In this discussion, Sabrina Ahmed and William McGowan look forwards and backwards, respectively, at two research projects focused on the knotty, contested, and ubiquitous concept of “resilience”. While McGowan’s research into survivors of political violence and terrorism has come to an end, Ahmed’s empirical work looking at the impacts of security and counter-terrorism policies on the refugee community in Bangladesh is still in motion. In this discussion, the two researchers reflect on how they both grapple with this idea of resilience as researchers, at the beginning and ends of their respective research journeys, including the ways they approach their fieldwork. Touching on a variety of topics, from vernacular understandings of security, to bringing differing degrees of professional experience to bear on their current understandings of resilience, the piece is written as a back-and-forth dialogic engagement with the subject, making for a lively and readable contribution. Although focusing on resilience specifically, the piece will be of interest to anyone thinking through questions of epistemology, methodology, and method from a variety of disciplines more broadly.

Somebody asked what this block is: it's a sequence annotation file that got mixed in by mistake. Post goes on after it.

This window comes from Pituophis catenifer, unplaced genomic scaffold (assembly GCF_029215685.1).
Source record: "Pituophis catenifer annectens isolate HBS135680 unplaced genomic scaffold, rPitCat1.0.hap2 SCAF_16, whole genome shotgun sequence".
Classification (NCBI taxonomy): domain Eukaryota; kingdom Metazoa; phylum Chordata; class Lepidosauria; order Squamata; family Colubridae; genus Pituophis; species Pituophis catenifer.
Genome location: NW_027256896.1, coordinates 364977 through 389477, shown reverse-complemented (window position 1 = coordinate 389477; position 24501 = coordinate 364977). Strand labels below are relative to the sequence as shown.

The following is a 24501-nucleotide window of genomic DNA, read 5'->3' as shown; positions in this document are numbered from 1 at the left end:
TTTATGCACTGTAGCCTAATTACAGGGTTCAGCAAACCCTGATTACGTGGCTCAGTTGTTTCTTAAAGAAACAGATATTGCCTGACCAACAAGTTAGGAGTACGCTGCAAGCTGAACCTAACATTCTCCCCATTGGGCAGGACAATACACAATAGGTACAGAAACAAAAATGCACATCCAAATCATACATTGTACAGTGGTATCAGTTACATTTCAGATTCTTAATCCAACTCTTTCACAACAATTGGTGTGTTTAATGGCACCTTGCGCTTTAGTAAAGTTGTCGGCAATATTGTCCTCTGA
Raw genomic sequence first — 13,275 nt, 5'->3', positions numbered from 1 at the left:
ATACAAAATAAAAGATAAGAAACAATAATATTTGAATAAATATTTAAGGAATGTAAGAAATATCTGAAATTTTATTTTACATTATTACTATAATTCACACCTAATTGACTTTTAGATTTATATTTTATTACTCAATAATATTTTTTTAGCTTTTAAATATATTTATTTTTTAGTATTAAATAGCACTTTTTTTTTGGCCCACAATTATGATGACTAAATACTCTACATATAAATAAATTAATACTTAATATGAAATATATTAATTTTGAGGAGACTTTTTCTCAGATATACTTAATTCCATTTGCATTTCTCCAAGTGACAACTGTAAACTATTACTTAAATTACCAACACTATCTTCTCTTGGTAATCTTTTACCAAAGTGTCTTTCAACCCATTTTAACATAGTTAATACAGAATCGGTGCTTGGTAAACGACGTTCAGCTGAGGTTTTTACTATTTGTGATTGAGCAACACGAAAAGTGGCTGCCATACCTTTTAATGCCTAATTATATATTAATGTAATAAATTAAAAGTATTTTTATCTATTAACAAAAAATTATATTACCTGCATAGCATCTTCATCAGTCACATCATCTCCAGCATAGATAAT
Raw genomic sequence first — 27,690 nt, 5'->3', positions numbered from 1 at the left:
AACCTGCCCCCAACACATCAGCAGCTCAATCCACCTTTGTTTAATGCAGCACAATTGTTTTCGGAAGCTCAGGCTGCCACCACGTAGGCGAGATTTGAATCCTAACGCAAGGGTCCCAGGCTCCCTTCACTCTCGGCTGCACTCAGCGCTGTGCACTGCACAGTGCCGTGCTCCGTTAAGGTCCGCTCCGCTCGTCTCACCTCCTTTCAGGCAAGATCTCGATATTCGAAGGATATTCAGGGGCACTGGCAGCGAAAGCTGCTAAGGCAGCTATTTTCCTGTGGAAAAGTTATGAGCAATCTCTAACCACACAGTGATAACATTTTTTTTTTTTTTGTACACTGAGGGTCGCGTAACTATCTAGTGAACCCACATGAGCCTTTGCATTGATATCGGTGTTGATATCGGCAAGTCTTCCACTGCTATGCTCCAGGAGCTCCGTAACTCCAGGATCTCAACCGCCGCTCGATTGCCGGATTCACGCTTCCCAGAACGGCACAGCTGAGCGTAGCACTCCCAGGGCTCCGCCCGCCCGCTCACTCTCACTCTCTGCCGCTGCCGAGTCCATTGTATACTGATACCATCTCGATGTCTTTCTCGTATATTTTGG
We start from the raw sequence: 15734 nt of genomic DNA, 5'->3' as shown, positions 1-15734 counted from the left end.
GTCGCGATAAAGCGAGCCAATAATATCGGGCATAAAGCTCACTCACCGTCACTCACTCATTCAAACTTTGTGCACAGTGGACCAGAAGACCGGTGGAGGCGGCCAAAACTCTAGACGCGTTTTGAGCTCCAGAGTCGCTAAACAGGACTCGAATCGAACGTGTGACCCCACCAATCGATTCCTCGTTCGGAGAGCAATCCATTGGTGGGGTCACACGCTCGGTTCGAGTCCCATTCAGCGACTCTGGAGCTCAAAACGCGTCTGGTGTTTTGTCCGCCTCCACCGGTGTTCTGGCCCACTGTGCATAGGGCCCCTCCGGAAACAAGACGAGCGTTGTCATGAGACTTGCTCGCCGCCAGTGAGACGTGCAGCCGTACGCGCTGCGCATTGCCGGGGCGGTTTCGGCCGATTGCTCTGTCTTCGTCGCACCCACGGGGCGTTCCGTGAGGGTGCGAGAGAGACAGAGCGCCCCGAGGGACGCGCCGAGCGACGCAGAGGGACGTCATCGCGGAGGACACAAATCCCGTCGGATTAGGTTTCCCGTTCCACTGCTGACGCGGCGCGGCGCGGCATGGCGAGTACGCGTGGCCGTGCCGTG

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|Published - Oct 2022